It adds: “Information held by the Government is a national resource and should be managed in the public interest. Access to government information increases public participation, and leads to increased scrutiny, discussion, comment and review of government activity” (Faulkner J. 2009).
Besides being outlined in Uganda’s National ICT Policy, the need to “facilitate the broadest possible access to public domain information” is also articulated in the country’s telecoms sector policy review (UCC 2008).
In another move aimed at giving citizens greater access to information, in 2005 Parliament passed the Access to Information Act. This law was introduced to give effect to the constitutional right to information. The Act sets the time limit in which a citizen should get information from a state agency. But it took 10 years for Parliament to enact this law since the passing of the Constitutional provision on access to information.
In fact, the passing of the law by Parliament followed intense lobbying by civil society organisations. Up to now, however, Uganda’s Government has been reluctant to implement the access to information law, and some observers have referred to it as “a catalogue of exceptions” owing to the many types of information which the law says public officials may not give to citizens.
Uganda’s Government has, however, taken positive steps towards setting up websites of various ministries, parastatals and local bodies. On the downside, in most cases the websites simply offer information related to what the department does or what services it offers; the websites do not in fact offer these services, nor is the information they hold informative enough. A few websites provide user feedback forms, but that often is as far as the interactivity goes.
An audit of governmental websites notes that whereas one of the ultimate goals of e-Government is to provide public services online, the websites analysed were found largely wanting in the content category of online service. It adds: “There would be greater efficiency in the delivery of public services if, for instance, government databases, documents, and applications for all sorts of licenses were available online to be accessed or downloaded by those interested” (Mwesige et al. 2005).” That was not the case for the greater majority of websites studied.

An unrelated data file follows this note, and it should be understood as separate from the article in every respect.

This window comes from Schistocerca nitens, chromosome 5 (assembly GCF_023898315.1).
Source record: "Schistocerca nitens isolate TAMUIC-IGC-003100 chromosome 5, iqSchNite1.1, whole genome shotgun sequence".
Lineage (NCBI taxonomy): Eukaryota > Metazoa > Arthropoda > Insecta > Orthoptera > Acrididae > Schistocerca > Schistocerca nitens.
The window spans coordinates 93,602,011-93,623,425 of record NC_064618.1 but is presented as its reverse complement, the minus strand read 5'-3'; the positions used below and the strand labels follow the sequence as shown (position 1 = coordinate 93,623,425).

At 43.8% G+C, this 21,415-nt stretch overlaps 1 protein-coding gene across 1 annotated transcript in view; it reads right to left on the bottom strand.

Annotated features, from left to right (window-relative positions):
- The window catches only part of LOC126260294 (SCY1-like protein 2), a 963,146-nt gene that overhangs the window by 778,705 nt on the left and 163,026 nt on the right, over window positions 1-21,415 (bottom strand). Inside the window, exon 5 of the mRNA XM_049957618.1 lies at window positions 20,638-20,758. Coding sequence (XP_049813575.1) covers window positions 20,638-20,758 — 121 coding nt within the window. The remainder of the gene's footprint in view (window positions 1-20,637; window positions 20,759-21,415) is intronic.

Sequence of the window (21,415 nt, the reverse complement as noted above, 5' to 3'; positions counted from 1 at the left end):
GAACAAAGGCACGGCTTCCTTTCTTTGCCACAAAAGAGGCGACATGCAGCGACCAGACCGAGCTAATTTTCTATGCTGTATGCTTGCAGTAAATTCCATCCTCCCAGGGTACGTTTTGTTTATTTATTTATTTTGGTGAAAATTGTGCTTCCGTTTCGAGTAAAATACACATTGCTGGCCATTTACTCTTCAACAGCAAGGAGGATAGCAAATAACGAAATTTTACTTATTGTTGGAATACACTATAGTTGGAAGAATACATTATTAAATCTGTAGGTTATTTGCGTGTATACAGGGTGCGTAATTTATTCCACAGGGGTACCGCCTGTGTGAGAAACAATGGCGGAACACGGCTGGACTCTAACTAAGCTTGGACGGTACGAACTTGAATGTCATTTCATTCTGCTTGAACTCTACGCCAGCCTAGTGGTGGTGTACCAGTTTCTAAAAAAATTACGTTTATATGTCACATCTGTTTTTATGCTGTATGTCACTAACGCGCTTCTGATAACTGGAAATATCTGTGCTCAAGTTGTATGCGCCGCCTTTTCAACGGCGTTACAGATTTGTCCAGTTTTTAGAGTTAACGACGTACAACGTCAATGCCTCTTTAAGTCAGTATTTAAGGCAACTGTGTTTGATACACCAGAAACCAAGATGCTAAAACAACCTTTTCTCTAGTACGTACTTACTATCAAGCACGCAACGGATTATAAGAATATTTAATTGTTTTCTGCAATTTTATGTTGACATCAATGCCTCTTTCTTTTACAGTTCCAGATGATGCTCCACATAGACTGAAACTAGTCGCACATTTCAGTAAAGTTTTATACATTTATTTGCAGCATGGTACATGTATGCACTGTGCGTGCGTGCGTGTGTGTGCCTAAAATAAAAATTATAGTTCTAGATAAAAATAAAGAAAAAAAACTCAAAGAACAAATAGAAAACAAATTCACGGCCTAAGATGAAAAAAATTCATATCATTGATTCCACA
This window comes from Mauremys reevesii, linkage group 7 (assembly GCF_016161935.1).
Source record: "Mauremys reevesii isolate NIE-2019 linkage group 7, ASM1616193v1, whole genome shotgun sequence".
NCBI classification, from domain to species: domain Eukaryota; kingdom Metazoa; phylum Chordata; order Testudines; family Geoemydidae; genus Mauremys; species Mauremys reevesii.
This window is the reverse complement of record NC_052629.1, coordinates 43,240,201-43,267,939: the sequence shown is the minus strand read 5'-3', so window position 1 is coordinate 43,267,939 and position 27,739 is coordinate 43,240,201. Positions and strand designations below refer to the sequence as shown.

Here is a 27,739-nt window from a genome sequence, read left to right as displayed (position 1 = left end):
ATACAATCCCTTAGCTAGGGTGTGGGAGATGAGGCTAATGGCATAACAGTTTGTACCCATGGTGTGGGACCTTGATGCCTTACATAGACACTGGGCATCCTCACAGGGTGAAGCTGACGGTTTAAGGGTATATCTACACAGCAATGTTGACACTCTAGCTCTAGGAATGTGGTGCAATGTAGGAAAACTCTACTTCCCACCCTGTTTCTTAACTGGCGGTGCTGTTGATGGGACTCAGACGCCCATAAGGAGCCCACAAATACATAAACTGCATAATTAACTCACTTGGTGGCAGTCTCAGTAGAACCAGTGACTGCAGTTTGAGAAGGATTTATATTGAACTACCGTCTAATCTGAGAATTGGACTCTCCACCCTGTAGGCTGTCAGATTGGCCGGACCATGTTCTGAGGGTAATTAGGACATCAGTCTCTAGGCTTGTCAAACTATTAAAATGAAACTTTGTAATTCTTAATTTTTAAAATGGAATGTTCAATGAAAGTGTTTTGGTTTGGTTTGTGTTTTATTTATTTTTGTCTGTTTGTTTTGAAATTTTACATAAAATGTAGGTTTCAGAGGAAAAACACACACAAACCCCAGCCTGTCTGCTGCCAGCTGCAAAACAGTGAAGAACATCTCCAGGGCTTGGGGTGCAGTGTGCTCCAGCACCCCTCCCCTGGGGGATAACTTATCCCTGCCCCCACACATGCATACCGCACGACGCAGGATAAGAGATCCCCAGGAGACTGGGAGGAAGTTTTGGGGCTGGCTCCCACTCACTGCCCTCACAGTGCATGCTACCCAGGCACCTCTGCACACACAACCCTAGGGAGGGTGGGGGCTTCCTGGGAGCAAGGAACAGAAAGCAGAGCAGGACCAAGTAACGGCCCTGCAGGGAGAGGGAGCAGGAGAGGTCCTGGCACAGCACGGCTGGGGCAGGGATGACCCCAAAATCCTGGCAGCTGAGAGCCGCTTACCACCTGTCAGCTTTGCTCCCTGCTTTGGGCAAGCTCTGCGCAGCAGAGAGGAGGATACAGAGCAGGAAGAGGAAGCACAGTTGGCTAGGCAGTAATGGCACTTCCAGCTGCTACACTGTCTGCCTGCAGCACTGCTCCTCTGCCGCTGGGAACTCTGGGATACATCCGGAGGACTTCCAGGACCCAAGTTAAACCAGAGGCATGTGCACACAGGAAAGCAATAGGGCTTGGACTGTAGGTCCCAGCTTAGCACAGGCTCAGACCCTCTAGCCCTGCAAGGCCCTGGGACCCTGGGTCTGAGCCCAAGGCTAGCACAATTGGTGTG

A Government-sanctioned assessment had earlier indicated that “almost all ministries, departments and local governments lack the infrastructure required to deliver anything apart from rudimentary e-Government services” and that this limited efforts to offer information and services to citizens.
The contribution of ICT to a country’s socio-economic development ultimately depends on its value as a knowledge resource. Indeed, the idea of a “knowledge society” has to do with citizens’ competence as users of information in order to improve their economic competitiveness, global connectedness, social awareness, efficiency in managing daily lives, among other things. It could be said therefore that the Uganda Government’s reluctance to act on its policies is undermining its citizens’ empowerment to harness the benefits of the Information Society.
It is widely recognised that increasing public domain information, and facilitating universal and equitable access to that information, is fundamental to human well-being and to addressing the digital divide between the information rich and the information poor (Dada, D. 2006). Despite the current state of limited access to and use of public domain information, new legislation and policies such as the access to information law and the national ICT policy have given legal recognition to the citizens’ need for and right to demand access to information in the public domain.
Basu (2004) argues that for e-Government to work in Africa, governments should be willing to decentralise responsibilities and processes, and to start using electronic means of communicating and delivering services. Citizens could then contact their leaders and public servants through website where all forms, legislation, news and other information is made available. In effect, governments would serve their citizens better and save costs by making internal operations more efficient, cutting down the complex and over-stretched bureaucratic system (Heeks R. 2006; Gronlund, A. 2007).
Uganda is currently in the process of revising its ICT policy and e-Government strategy, and hopefully these will be designed and implemented more robustly to improve citizens’ access to public information. In the meantime, it could be concluded that it requires more than passing policies and regulations for citizens to have better access to information.